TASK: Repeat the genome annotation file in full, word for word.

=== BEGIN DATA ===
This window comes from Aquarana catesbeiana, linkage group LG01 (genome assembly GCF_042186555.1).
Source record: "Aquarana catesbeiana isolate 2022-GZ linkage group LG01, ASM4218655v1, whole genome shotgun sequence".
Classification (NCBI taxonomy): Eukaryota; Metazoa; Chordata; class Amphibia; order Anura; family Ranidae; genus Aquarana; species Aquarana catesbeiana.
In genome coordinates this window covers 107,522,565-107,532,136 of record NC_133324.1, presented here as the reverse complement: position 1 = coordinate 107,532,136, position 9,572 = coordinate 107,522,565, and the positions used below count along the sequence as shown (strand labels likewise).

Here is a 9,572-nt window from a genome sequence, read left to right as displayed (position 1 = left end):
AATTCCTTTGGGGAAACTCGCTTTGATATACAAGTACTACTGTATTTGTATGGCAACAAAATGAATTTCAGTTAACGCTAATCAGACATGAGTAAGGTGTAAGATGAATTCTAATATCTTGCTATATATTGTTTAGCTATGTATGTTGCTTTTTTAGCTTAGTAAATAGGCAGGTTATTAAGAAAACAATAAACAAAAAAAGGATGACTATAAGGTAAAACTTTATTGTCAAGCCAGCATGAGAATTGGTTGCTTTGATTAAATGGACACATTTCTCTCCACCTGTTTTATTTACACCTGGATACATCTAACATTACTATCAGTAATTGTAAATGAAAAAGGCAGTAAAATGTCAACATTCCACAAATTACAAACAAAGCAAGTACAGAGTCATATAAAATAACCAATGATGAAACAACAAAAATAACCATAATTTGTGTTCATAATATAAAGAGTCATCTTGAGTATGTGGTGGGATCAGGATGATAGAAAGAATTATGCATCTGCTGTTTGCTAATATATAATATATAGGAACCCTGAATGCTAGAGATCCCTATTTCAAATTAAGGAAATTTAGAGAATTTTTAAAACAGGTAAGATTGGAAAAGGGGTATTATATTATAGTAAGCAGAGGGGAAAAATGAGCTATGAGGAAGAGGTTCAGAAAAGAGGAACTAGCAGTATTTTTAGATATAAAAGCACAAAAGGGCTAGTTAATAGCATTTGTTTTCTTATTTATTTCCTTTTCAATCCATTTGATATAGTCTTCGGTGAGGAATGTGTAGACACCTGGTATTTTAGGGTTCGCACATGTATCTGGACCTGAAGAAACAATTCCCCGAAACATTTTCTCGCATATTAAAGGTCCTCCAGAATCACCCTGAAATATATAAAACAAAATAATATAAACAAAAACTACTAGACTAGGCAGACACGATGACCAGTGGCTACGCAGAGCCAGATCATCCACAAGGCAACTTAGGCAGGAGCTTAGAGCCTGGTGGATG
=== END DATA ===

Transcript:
This window comes from Aquarana catesbeiana, linkage group LG01 (genome assembly GCF_042186555.1).
Source record: "Aquarana catesbeiana isolate 2022-GZ linkage group LG01, ASM4218655v1, whole genome shotgun sequence".
Classification (NCBI taxonomy): Eukaryota; Metazoa; Chordata; class Amphibia; order Anura; family Ranidae; genus Aquarana; species Aquarana catesbeiana.
In genome coordinates this window covers 107,522,565-107,532,136 of record NC_133324.1, presented here as the reverse complement: position 1 = coordinate 107,532,136, position 9,572 = coordinate 107,522,565, and the positions used below count along the sequence as shown (strand labels likewise).

Here is a 9,572-nt window from a genome sequence, read left to right as displayed (position 1 = left end):
AATTCCTTTGGGGAAACTCGCTTTGATATACAAGTACTACTGTATTTGTATGGCAACAAAATGAATTTCAGTTAACGCTAATCAGACATGAGTAAGGTGTAAGATGAATTCTAATATCTTGCTATATATTGTTTAGCTATGTATGTTGCTTTTTTAGCTTAGTAAATAGGCAGGTTATTAAGAAAACAATAAACAAAAAAAGGATGACTATAAGGTAAAACTTTATTGTCAAGCCAGCATGAGAATTGGTTGCTTTGATTAAATGGACACATTTCTCTCCACCTGTTTTATTTACACCTGGATACATCTAACATTACTATCAGTAATTGTAAATGAAAAAGGCAGTAAAATGTCAACATTCCACAAATTACAAACAAAGCAAGTACAGAGTCATATAAAATAACCAATGATGAAACAACAAAAATAACCATAATTTGTGTTCATAATATAAAGAGTCATCTTGAGTATGTGGTGGGATCAGGATGATAGAAAGAATTATGCATCTGCTGTTTGCTAATATATAATATATAGGAACCCTGAATGCTAGAGATCCCTATTTCAAATTAAGGAAATTTAGAGAATTTTTAAAACAGGTAAGATTGGAAAAGGGGTATTATATTATAGTAAGCAGAGGGGAAAAATGAGCTATGAGGAAGAGGTTCAGAAAAGAGGAACTAGCAGTATTTTTAGATATAAAAGCACAAAAGGGCTAGTTAATAGCATTTGTTTTCTTATTTATTTCCTTTTCAATCCATTTGATATAGTCTTCGGTGAGGAATGTGTAGACACCTGGTATTTTAGGGTTCGCACATGTATCTGGACCTGAAGAAACAATTCCCCGAAACATTTTCTCGCATATTAAAGGTCCTCCAGAATCACCCTGAAATATATAAAACAAAATAATATAAACAAAAACTACTAGACTAGGCAGACACGATGACCAGTGGCTACGCAGAGCCAGATCATCCACAAGGCAACTTAGGCAGGAGCTTAGAGCCTGGTGGATG